Most of the examples used in the comparison above have little direct relevance to the creation of dance works. This raises a thought-provoking question — what exactly do the ‘oral accounts’ of ‘dance’ record? We can never fully imagine the knack for doing the special stretches and splits that Ng talked about, no matter whether we read the article or watch the interview. The advantage of the inclination of those ‘oral accounts’ as ‘archival memory’ is its stability as a medium not subject to the restrictions of time and space. When we deal with this kind of memory, we can distil the ‘knowledge’ from the interviewees, which is unlike others’ interpretations of the record. In contrast, the ‘embodied memory’ in a ‘repertoire’ represents another species of ephemeral and non-reproducible knowledge, and it requires the actual ‘presence’ and ‘transmission’ of the one involved to complete the processes of uncovering and creating knowledge.
Further Thoughts: The Disappearance and Restoration of Dance Ecology
Kevin Wong describes the ten interviewees’ views on the dance ecology between the 1950s and the 1970s as ‘diverse records’. In fact, we must pay heed to the connections between personal and collective histories, while abandoning the thought of what we always assume is true. Put another way, we take it for granted that the sum of the ten people’s memory is enough to represent the overall history of dance of that period of time. ‘Collective history’ is more than that and contains signs with symbolic meanings, as scholars would point out that certain landscapes and festivals are manifestations of collective notions. How do we unearth the collective memory that the interviewees share? Can we even question the existence of an actual dance sector when we are exploring the memory?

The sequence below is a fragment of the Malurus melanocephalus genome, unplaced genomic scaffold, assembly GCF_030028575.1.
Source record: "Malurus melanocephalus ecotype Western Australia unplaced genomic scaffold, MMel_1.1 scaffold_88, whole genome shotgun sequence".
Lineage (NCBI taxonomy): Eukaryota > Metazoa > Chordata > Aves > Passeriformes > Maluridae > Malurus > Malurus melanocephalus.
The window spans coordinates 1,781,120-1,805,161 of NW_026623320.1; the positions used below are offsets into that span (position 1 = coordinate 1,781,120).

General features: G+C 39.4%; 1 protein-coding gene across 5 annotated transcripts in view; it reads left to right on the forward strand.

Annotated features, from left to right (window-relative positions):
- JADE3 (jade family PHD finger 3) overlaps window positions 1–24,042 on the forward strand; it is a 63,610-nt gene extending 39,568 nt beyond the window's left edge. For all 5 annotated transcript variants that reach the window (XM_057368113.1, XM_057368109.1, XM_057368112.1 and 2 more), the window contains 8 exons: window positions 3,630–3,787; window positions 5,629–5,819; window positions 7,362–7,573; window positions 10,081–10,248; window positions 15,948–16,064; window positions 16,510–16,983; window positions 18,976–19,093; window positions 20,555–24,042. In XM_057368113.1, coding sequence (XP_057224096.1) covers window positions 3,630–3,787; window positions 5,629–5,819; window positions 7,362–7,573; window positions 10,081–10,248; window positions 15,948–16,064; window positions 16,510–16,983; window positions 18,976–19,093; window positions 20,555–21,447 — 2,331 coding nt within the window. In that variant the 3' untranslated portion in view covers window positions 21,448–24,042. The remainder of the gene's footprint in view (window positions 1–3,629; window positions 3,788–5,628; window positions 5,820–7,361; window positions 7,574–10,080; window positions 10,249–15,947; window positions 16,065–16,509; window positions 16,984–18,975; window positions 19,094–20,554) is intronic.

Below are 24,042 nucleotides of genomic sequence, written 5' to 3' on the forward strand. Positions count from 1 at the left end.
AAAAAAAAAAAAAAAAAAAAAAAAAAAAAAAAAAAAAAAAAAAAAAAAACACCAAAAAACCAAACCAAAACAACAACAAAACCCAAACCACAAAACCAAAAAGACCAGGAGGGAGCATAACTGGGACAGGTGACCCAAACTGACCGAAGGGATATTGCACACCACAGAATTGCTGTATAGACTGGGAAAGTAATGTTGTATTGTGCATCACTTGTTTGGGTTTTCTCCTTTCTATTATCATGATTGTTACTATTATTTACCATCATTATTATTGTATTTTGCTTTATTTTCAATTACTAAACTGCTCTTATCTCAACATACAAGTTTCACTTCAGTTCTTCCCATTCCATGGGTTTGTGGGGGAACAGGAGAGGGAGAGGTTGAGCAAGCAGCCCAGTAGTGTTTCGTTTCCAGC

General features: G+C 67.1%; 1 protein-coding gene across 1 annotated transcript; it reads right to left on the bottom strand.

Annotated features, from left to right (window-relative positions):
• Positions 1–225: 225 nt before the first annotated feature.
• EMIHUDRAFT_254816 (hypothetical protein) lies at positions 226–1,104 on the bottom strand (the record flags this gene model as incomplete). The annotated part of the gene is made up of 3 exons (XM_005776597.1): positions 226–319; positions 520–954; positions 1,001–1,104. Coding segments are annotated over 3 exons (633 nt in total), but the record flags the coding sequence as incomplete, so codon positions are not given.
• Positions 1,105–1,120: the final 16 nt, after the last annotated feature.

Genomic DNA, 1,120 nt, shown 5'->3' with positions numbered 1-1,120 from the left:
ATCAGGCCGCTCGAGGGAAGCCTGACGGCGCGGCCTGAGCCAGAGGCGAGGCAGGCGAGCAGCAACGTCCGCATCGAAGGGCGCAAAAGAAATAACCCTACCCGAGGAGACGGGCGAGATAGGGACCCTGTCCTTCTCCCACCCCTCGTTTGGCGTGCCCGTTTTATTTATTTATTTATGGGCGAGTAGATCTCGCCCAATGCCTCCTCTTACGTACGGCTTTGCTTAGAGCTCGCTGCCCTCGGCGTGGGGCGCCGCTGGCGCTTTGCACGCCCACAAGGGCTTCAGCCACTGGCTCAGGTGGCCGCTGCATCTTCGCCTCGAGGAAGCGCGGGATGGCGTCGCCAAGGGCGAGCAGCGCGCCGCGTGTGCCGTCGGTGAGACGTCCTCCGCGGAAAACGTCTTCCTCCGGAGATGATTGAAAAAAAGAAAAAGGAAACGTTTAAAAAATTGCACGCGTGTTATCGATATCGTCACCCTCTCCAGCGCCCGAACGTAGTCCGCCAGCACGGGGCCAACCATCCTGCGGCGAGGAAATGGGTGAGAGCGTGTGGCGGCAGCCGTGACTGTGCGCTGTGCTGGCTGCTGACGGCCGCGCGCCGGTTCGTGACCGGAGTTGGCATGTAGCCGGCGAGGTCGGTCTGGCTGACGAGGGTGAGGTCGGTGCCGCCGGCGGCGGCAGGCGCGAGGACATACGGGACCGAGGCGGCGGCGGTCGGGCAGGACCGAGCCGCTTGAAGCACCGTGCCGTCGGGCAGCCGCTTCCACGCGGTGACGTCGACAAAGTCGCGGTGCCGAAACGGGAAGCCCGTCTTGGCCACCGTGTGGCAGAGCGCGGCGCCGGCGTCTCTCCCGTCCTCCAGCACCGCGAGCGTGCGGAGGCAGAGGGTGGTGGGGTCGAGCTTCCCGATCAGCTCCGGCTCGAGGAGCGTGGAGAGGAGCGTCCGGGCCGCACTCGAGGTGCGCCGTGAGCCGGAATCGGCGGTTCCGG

Such diversity would eventually surface if further studies were carried out on Research Project in the context of its initial plan. For instance, how were those ten interviewees for The Unspoken Dance decided? According to Lee, it was not practicable for them to select interviewees at the initial stage of the project based on the dance forms that the Hong Kong dance community has defined, because the researchers needed the resources and networks that the established organisations have accumulated for years. Some of the ways they chose their interviewees included: 1) Referrals from acquaintances. Ringo Chan, who was working at the CCDC, provided clues about who to include, but the researchers needed to find ways to contact the interviewees. 2) (Referrals from) Organisations still in operation, such as the Hong Kong Chinese Reform Association, the Hong Kong Dance Federation, and the Association of Hong Kong Dance Organizations. From my observation, Lee’s information and oral accounts show a continuity in the dance ecology over the period before and after the professionalisation, as reflected in the identities and backgrounds of the ten interviewees. To illustrate this point, Ng Sai-fun, Kwok Sai-ngai Stephen, Cheng Wai-yung and Lau Siu-ming are founders and members of the Hong Kong Dance Federation. Stephen Kwok also founded the Hong Kong Ballet Group, within which the divergence of views led to the establishment of the Hong Kong Ballet. Julie Ng was a core member of the Hong Kong Ballet For All in its early development and was closely affiliated with the Schools’ Dance Festival. Other left-wing groups and television and film production companies mentioned in the project provide clues to understanding that aspect. In view of the above, the researchers’ snowball approach, where one source led to another and so on, reckons with the facts that the cultural and arts system before the 1970s is disappearing or has undergone considerable modification.